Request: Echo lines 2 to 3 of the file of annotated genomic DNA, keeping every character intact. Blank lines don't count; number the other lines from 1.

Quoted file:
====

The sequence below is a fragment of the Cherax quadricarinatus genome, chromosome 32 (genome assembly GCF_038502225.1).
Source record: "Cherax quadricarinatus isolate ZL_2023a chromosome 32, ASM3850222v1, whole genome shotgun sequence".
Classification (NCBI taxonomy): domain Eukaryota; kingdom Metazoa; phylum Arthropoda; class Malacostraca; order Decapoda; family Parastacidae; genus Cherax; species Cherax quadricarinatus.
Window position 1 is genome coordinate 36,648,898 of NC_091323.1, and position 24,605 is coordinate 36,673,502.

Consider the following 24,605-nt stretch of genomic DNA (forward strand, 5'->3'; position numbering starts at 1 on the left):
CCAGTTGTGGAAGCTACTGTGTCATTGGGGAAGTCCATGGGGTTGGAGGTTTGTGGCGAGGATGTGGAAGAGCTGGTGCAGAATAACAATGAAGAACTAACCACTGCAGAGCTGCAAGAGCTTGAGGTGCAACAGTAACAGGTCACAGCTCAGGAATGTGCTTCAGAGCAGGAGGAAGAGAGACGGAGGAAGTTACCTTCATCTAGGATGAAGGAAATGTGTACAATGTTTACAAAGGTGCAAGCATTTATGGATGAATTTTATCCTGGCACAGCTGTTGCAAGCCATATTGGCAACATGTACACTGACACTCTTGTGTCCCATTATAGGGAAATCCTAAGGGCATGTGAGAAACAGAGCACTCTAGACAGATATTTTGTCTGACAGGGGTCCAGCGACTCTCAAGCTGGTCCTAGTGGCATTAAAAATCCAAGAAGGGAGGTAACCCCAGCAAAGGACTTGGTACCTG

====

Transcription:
Source record: "Cherax quadricarinatus isolate ZL_2023a chromosome 32, ASM3850222v1, whole genome shotgun sequence".
Classification (NCBI taxonomy): domain Eukaryota; kingdom Metazoa; phylum Arthropoda; class Malacostraca; order Decapoda; family Parastacidae; genus Cherax; species Cherax quadricarinatus.